Beverly Hills City Council Approves The Wanda Group's Billion-Dollar Development Project

Approval of the project concludes what has been a bitter fight between the Wanda Group, owned by Wang Jianlin, the world's 19th-richest person, and Beny Alagem, the owner of the Beverly Hilton.

The Beverly Hills City Council gave its final stamp of approval to Dalian Wanda Group’s plan to build a $1.2 billion mixed hotel and condominium project along Santa Monica Boulevard on the lot adjacent to the Beverly Hilton Hotel.

The vote by the council was 4-1.

Next up will be breaking ground on construction for two towers — one 13 stories, the other 15 stories —on the site where the Robinsons-May department store once stood, just across Merv Griffin Way.

“I would like to thank all the city leaders and resident who supported one Beverly hills, and helped shape what will be an iconic property at the western gateway to Beverly hills,” said Rohan a'Beckett, deputy GM of Wanda Beverly Hills Properties, in a statement. “Our entire team is extremely excited to finally start construction on this long-delayed project and provide new financial public benefit that will contribute to the quality of life for the entire community.”

Approval of the project concludes what has been a bitter fight between the Wanda Group, owned by Wang Jianlin, the world's 19th-richest person, and Beny Alagem, the owner of the Beverly Hilton. Over the past two years Beverly Hills has been the setting for an epic battle between Alagem and the Wanda Group over their dueling development projects. The fight fostered three separate lawsuits several complaints to the Federal Election Commission.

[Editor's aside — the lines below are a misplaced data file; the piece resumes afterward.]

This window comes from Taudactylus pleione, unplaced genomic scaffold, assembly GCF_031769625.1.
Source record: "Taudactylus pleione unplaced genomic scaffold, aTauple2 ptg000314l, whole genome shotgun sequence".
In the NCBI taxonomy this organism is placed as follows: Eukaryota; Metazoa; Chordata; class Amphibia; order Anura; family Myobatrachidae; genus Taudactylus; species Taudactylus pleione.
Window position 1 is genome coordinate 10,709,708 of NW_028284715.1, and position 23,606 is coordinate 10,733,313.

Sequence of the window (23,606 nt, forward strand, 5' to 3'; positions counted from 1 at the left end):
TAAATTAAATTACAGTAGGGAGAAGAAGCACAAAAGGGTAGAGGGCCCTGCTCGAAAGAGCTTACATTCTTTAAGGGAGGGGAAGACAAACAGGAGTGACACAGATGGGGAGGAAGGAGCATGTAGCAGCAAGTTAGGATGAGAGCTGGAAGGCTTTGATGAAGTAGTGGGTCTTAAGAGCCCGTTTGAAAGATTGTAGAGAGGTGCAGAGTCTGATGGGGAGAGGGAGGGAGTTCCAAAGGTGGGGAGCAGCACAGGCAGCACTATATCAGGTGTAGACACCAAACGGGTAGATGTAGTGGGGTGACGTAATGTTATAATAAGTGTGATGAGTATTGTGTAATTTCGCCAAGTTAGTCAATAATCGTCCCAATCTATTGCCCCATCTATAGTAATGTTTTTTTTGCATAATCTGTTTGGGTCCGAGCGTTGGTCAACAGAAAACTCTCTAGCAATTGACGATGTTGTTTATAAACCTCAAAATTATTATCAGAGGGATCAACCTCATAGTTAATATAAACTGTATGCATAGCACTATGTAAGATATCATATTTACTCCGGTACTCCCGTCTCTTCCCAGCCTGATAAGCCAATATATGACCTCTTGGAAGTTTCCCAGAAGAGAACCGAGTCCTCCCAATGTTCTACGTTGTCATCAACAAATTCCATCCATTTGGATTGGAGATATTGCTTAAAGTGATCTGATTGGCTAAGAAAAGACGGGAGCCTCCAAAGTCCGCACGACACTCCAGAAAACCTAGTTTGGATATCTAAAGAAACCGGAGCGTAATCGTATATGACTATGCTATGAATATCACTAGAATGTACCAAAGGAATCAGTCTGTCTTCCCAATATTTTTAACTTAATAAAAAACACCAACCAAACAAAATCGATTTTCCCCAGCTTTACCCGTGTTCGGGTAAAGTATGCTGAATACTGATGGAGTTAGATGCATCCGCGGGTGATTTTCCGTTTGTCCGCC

Alagem, who also is building the Waldorf Astoria next door, failed in his effort to convince Beverly Hills voters to allow him to combine two previously approved towers — measuring eight and 18 stories — into a single 26-story tower directly adjacent to the Hilton. Alagem said that he will move forward with his original plan to build both towers. The ballot measure that was voted down last month by voters was one of the most expensive local ballot measure campaigns ever.  

But it appears the bad blood hasn’t entirely cooled.

A spokesperson for Alagem, Marie Garvey, suggested to The Hollywood Reporter that Alagem may challenge the city’s approval of Wanda’s plan. “We continue to have serious concerns about this severely flawed access plan on Santa Monica Blvd and the location of the loading dock across from the entrance of the Beverly Hilton. Now that the project is approved we will continue to weigh our options,” said Garvey.

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